China set its closely watched 2016 economic growth target in a range of 6.5 percent to 7 percent as the country pledged to push forward structural reforms and curb overcapacity, with analysts believing the economy will witness an L-shaped growth for the whole year.
In his government work report delivered at the opening of the National People’s Congress on Saturday, Chinese Premier Li Keqiang said, „In setting a projected growth rate of between 6.5 percent and 7 percent, we have taken into consideration the need to finish building a moderately prosperous society in all respects and the need to advance structural reform.
„This is the first time the government set the annual growth target in a range rather than at a specific figure as in the past,” Niu Li, director of the Macro-economic Research Office at the State Information Center (SOC), told the Global Times Saturday.
„The decision to set the target in a range is based on many considerations. Among these are giving the country more flexibility to achieve the growth target and offering more room for policymakers to use policy tools,” Niu said.
China set its economic growth target at about 7 percent in 2015, but the actual growth came in at 6.9 percent, the slowest pace in 25 years.
The upcoming economic indicators for February may not be strong, and the economic growth is expected to slow down until the nation’s economy shows signs of stabilization at the end of 2016, showing an L-shaped growth for the whole year, Wang Jun, deputy director of the Department of Information at the China Center for International Economic Exchanges, told the Global Times Saturday.
It is not easy to sustain high-speed growth, especially at a time when the government has called for more efforts to push forward economic reforms and curb overcapacity, Wang noted.
China has laid out plans to curb overcapacity in industries such as steel and coal. The State Council, China’s cabinet, said in February that the country plans to cut steel production capacity by 100 million to 150 million tons over the next five years.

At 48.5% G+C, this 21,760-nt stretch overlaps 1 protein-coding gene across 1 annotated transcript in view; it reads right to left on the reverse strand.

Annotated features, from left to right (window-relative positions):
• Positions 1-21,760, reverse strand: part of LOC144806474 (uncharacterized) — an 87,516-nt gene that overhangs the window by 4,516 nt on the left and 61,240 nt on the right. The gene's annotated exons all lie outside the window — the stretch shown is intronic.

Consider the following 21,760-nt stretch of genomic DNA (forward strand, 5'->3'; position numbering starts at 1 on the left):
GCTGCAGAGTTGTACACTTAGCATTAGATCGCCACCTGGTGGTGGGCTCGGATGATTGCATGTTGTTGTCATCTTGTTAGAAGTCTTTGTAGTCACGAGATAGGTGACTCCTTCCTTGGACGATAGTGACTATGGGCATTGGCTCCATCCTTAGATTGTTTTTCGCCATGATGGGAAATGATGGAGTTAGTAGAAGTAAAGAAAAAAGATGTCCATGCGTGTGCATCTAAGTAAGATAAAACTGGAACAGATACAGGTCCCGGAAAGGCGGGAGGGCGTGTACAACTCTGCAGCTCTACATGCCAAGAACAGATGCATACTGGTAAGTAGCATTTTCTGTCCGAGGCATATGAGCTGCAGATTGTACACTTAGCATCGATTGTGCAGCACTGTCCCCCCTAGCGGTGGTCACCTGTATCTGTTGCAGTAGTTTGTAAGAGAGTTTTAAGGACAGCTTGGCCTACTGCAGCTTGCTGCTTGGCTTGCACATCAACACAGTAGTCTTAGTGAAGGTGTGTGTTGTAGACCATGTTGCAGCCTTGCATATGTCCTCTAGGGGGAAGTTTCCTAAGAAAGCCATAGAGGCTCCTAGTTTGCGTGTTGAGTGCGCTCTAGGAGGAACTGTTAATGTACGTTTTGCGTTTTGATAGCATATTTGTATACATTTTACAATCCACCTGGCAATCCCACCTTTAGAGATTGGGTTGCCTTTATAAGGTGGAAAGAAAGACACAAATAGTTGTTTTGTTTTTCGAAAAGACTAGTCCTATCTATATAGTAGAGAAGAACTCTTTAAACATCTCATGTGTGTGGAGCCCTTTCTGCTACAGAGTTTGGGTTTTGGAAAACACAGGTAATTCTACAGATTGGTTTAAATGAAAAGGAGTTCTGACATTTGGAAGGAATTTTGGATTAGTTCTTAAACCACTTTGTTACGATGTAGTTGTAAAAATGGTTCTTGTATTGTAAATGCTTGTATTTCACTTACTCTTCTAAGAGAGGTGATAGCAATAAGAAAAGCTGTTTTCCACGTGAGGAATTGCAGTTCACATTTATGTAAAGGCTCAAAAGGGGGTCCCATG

China’s efforts to curb overcapacity and accelerate structural reforms will be conducive for a long-term growth, Wang said, adding that international investors don’t need not worry too much about the slowdown of China’s economy.
Despite the cooling economy, China contributed more than 25 percent to the growth of the world economy last year, data from the National Bureau of Statistics (NBS) showed.
However, in his government work report, Li said China will face more and tougher problems in its development this year, so the country must be fully prepared to fight a difficult battle.
One of the tasks for the government is to improve and keep stable macroeconomic policies to ensure that the economy performs within an appropriate range, according to the report.
The target range is appropriate for China at the current stage of its development. It could allow the government to focus more on people’s livelihood and ensure employment, Niu from the SOC said.
China aims to create at least 10 million new urban jobs this year, a goal unchanged from 2015. But usually more than 13 million new urban jobs were created in China during the past few years.
Meanwhile, the budget deficit for 2016 is projected to be 2.18 trillion yuan ($335 billion), an increase of 560 billion yuan over the last year, meaning the deficit-to-GDP ratio will rise to 3 percent.
The other economic targets for 2016 that were unveiled on Saturday include an unchanged annual inflation rate at 3 percent.
The government report did not give a specific target for foreign trade growth but said the country will aim to achieve a basic balance in international payments. China set the foreign trade target at 6 percent in 2015, but the actual exports and imports fell 8 percent in dollar terms.
The State Council has drawn up the draft of the 13th Five-Year Plan for Economic and Social Development, which states that the economy needs to grow at an average annual rate of at least 6.5 percent during this period.
By Hu Weijia Source: People’s Daily and Global Times